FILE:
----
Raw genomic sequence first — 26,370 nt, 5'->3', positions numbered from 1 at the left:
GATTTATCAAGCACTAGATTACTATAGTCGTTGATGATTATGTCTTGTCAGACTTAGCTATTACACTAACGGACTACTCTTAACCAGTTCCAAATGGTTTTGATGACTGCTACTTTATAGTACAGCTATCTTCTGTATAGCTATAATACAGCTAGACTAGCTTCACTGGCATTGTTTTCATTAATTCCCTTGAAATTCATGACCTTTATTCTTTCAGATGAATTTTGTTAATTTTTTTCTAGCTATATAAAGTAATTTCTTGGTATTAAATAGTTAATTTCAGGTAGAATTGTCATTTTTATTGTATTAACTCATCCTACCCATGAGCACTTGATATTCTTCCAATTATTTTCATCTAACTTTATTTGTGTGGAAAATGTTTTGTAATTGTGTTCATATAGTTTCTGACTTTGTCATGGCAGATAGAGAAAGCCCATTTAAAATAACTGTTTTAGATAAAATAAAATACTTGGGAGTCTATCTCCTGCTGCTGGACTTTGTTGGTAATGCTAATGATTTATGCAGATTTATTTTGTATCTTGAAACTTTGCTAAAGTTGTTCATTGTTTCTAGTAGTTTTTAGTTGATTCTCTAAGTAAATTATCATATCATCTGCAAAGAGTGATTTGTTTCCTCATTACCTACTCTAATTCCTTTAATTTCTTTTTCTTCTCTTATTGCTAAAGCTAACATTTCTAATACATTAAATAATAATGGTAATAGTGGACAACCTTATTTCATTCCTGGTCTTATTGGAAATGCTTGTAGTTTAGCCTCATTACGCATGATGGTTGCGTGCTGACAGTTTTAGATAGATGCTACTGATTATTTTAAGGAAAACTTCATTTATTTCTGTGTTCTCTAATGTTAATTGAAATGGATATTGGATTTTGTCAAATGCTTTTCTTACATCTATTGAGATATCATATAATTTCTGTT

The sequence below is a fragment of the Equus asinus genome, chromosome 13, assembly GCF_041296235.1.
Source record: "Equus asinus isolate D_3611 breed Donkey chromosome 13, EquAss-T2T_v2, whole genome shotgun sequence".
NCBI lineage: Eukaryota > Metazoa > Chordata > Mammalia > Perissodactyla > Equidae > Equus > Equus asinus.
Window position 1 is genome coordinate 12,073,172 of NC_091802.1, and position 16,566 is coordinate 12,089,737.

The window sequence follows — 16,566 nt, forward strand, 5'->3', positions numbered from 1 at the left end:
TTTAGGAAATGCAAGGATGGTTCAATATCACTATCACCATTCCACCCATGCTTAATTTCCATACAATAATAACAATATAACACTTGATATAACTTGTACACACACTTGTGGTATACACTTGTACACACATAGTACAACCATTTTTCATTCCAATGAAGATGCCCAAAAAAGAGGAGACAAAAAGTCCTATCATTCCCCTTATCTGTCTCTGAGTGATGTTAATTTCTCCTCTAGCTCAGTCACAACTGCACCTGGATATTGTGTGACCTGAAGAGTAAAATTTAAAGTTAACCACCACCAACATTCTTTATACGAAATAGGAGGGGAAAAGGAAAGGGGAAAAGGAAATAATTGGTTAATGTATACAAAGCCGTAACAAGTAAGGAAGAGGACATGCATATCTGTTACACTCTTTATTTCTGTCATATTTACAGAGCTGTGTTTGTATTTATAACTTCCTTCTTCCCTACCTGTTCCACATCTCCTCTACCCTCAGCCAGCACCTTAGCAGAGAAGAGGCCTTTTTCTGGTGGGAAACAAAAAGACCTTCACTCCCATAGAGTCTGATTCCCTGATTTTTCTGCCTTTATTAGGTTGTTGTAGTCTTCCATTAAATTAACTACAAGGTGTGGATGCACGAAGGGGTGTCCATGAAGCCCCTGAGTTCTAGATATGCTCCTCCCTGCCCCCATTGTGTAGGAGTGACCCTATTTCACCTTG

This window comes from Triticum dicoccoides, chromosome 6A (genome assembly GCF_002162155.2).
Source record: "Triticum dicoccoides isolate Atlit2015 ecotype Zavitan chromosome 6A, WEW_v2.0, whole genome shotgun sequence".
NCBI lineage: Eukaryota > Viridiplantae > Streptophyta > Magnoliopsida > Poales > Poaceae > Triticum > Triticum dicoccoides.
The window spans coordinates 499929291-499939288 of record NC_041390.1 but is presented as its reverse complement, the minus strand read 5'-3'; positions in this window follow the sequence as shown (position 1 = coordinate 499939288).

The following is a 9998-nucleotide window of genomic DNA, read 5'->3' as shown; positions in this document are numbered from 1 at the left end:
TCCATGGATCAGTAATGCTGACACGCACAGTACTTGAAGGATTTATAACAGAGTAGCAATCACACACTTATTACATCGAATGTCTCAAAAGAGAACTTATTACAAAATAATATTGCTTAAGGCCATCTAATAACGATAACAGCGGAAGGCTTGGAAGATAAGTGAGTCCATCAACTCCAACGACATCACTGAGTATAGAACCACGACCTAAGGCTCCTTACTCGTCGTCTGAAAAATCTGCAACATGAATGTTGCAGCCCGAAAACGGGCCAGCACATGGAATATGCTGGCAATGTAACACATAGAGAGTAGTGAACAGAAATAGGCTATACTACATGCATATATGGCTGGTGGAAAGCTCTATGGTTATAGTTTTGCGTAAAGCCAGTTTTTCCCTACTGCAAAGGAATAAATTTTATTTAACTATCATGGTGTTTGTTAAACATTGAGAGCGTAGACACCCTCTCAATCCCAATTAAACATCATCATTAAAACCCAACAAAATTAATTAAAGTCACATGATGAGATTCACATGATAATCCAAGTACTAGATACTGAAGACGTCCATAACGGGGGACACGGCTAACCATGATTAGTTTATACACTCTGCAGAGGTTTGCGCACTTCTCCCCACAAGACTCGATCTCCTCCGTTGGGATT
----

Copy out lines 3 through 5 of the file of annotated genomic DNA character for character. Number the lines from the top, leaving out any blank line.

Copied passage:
The sequence below is a fragment of the Equus asinus genome, chromosome 13, assembly GCF_041296235.1.
Source record: "Equus asinus isolate D_3611 breed Donkey chromosome 13, EquAss-T2T_v2, whole genome shotgun sequence".
NCBI lineage: Eukaryota > Metazoa > Chordata > Mammalia > Perissodactyla > Equidae > Equus > Equus asinus.